George Washington Papers

To George Washington from George Washington Motier Lafayette, 28 March 1796

From George Washington Motier Lafayette

28. March 1796.


At the moment in which my Friend and I were making arrangements to go to Philadelphia at your desire and invitation, I received a resolution of the House of Representatives, extremely honorable for my father; it was accompanied by a letter from Mr Livingston, equally obliging for myself.1

Penetrated with gratitude for this public mark of bounty, as little expected as merited on my part, I answered it in the best manner in my power. Encouraged by the interest which you are pleased to take in what regards me, I hasten to forward to you a copy of the resolution and of the letter which I received, together with my answer.2

The first desire of my heart being to submit to you every act of mine and to merit your approbation, I venture to request you to point out to me the conduct I should pursue on this occasion, in order to do that which may be most agreeable to you. I have the honor to be, with the most profound respect, sir, your most humble & most obedient servant

(signed) G. W. M. Lafayette

Translation, DLC:GW; ALS (in French), DLC:GW. The translation is in the writing of George Taylor, Jr.

1On 18 March the U.S. House of Representatives, having received information that George Washington Motier Lafayette was in the United States, resolved “That a committee be appointed to enquire into the truth of the said information, and report thereon; and what measures it will be proper to take, if the same be true, to evince the grateful sense entertained by this country, for the services of his father” (Journal of the House, description begins The Journal of the House of Representatives: George Washington Administration 1789–1797. Edited by Martin P. Claussen. 9 vols. Wilmington, Del., 1977. description ends 8:267). Edward Livingston was one of three members appointed to the committee.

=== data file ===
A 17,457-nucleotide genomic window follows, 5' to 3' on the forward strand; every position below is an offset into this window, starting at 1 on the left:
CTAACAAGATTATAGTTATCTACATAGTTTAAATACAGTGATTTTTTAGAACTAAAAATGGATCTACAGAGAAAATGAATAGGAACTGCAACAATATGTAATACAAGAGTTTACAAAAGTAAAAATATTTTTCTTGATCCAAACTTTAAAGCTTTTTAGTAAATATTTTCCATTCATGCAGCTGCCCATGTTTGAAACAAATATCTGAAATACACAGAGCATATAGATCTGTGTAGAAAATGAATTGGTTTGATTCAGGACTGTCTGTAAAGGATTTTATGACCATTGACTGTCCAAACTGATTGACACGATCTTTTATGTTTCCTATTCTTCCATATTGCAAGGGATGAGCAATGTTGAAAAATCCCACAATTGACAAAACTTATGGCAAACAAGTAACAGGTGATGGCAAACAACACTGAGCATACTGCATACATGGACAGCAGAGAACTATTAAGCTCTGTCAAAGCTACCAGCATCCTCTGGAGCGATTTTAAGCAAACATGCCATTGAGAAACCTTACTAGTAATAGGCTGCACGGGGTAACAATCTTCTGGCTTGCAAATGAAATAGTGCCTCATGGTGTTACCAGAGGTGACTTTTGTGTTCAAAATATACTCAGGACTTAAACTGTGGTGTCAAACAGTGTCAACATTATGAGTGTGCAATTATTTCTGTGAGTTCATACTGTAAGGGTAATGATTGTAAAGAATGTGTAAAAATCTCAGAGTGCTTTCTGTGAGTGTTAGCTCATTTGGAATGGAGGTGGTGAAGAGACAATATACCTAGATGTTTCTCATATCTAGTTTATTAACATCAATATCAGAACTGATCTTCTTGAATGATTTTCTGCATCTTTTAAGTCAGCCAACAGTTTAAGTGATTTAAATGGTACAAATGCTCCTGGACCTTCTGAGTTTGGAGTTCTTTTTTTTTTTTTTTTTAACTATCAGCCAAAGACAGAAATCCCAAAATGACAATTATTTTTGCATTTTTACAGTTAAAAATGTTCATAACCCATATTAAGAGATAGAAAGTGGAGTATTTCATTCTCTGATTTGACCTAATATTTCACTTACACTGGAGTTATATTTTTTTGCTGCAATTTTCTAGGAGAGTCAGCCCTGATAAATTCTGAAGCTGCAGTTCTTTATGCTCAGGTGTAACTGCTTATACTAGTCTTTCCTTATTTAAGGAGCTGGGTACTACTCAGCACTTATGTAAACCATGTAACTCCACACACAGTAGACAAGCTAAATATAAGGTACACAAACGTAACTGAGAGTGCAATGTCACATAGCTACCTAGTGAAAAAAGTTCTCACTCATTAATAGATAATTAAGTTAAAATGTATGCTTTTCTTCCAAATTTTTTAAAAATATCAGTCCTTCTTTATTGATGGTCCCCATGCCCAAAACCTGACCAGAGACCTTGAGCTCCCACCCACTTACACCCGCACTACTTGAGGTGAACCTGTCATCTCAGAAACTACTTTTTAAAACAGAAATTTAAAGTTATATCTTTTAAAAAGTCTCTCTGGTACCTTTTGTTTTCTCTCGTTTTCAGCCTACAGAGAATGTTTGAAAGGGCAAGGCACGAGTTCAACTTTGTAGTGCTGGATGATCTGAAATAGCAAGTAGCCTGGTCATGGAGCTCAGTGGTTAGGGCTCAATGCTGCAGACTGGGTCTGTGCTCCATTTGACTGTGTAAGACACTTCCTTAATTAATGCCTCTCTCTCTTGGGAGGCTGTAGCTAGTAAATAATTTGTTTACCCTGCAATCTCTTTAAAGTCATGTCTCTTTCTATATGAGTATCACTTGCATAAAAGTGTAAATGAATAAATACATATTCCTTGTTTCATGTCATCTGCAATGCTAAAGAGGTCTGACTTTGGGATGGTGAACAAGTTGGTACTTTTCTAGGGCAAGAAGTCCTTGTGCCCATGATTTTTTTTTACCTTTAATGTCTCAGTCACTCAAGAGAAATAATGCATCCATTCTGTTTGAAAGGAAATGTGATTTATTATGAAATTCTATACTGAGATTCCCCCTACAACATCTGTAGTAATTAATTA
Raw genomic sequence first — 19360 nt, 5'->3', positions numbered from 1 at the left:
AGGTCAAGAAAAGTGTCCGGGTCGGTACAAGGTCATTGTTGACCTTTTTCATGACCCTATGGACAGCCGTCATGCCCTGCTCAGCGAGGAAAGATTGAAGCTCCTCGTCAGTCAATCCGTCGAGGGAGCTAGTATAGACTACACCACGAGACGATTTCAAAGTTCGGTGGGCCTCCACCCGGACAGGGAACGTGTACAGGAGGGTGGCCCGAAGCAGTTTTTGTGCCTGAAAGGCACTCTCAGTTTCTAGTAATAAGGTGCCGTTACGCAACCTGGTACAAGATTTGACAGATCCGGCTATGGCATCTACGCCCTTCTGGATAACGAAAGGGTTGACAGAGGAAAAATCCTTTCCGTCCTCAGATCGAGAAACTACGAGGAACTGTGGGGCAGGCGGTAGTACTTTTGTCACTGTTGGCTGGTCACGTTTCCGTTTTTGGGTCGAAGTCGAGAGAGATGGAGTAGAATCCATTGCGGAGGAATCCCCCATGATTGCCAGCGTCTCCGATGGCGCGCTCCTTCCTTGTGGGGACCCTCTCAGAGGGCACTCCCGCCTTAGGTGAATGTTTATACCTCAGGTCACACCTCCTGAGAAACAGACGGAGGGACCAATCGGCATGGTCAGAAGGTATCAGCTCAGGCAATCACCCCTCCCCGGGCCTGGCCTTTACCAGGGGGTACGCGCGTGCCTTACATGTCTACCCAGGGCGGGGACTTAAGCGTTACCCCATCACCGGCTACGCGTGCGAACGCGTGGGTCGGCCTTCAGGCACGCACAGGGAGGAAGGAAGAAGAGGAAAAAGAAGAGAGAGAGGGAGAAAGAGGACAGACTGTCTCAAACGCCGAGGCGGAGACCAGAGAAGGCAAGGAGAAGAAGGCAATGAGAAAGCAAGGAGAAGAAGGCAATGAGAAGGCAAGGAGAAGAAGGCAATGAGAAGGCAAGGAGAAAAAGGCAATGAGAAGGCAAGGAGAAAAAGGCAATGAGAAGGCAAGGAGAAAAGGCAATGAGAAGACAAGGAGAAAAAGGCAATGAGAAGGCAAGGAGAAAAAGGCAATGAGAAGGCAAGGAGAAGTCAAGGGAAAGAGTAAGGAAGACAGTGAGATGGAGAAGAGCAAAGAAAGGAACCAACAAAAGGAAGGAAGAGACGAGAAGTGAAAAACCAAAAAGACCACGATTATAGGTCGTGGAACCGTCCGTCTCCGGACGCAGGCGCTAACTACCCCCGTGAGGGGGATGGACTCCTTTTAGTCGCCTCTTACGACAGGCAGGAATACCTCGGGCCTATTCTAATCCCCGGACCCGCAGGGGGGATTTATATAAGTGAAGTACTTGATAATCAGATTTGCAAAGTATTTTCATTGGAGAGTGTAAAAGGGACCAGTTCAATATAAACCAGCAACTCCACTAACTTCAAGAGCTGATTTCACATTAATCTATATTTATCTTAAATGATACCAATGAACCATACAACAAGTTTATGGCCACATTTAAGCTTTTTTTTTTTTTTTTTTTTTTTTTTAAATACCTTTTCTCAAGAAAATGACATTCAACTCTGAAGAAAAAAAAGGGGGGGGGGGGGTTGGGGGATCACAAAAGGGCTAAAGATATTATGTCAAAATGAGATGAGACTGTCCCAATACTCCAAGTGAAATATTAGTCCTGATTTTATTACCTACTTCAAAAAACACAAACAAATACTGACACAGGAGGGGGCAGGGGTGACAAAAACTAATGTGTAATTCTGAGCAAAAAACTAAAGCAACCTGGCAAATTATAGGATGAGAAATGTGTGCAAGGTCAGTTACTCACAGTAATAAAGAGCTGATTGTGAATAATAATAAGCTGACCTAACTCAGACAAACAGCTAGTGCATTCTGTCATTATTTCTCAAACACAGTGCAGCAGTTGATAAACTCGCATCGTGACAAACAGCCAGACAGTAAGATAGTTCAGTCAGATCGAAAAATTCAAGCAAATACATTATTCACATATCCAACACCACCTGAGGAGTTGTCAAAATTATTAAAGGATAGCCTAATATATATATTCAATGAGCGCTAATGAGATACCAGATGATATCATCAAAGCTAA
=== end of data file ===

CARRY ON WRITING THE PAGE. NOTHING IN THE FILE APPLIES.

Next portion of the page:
2The enclosed copies of the House resolution, Livingston’s undated letter to Lafayette, and Lafayette’s letter to Livingston of 28 March (with translation) are in DLC:GW.

Livingston wrote: “actuated by motives of gratitude to your Father and eager to Seize every opportunity of shewing their Sense of his important Services, the House of Representatives of the United States have passed the resolution which I have the pleasure to communicate.

“the committee being directed to inquire into the fact of your arrival within the United States, permit me to advice your immediate appearance at this place, that the legislature of America may no longer be in doubt wether the Son of la Fayette is under their protection and within the reach of their gratitude.

“I Presume to give this advice as an individual personally attached to your Father and very sollicitous to be useful to any person in whose happiness he is interested—If I should have that good fortune on this occasion it will afford me the greatest Satisfaction.”

The translation of Lafayette’s reply reads: “I have this moment received the honorable resolution which my father’s merit has acquired me. Deign, in the House of Representatives of the American people to be the organ of his Gratitude. I am as yet too young to venture to speak of mine. Every day brings fresh to my memory what he taught me in all the Epochs of his life so checkered with vicissitudes and which he repeats in one of his letters written in the depth of his prison: I am convinced, says he, that the bounty of the United States, and the tenderness of my parental friend, do not require to be excited.

“I arrived in America several months ago, and live in the Country, in Jersey, and am occupied in the completion of my Education. I am not in want of pecuniary aids: If I had been I should have complied with the paternal solicitude of the President of the United States, by confiding them to him, or by accepting of his offers. I now conceive it my duty to make them known to the house of Representatives, who deign to inform themselves of my situation.

“As far as my continual anxiety concerning the object of my first affections, permits me, I am perfectly well: all persons to whom I am known, have discovered a benevolence towards me: I have often had the pleasure of hearing those who knew not to whom I belonged, speakg of their constant interest for my father, testify their admiration of, and participate in my gratitude for the generous Doctor Bollmann, who performed so much in order to break his chains.

“It is Amidst all these motives to emulation, that I continue my Studies, being daily more and more penetrated with the duties which the bounties of Congress, and the names I have the honor of bearing, impose on me.”

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